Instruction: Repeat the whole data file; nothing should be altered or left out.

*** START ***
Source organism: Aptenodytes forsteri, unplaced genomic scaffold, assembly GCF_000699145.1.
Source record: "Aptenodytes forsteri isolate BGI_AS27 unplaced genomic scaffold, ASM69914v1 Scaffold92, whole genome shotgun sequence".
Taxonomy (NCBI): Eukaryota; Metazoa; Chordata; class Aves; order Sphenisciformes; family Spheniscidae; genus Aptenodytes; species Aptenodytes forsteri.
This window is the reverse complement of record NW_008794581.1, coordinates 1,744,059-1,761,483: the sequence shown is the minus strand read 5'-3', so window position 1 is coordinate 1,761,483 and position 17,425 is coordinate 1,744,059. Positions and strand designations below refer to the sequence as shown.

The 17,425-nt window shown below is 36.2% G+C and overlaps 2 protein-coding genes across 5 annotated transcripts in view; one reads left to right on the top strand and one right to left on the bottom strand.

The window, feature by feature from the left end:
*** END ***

Source organism: Aptenodytes forsteri, unplaced genomic scaffold, assembly GCF_000699145.1.
Source record: "Aptenodytes forsteri isolate BGI_AS27 unplaced genomic scaffold, ASM69914v1 Scaffold92, whole genome shotgun sequence".
Taxonomy (NCBI): Eukaryota; Metazoa; Chordata; class Aves; order Sphenisciformes; family Spheniscidae; genus Aptenodytes; species Aptenodytes forsteri.
This window is the reverse complement of record NW_008794581.1, coordinates 1,744,059-1,761,483: the sequence shown is the minus strand read 5'-3', so window position 1 is coordinate 1,761,483 and position 17,425 is coordinate 1,744,059. Positions and strand designations below refer to the sequence as shown.

The 17,425-nt window shown below is 36.2% G+C and overlaps 2 protein-coding genes across 5 annotated transcripts in view; one reads left to right on the top strand and one right to left on the bottom strand.

The window, feature by feature from the left end: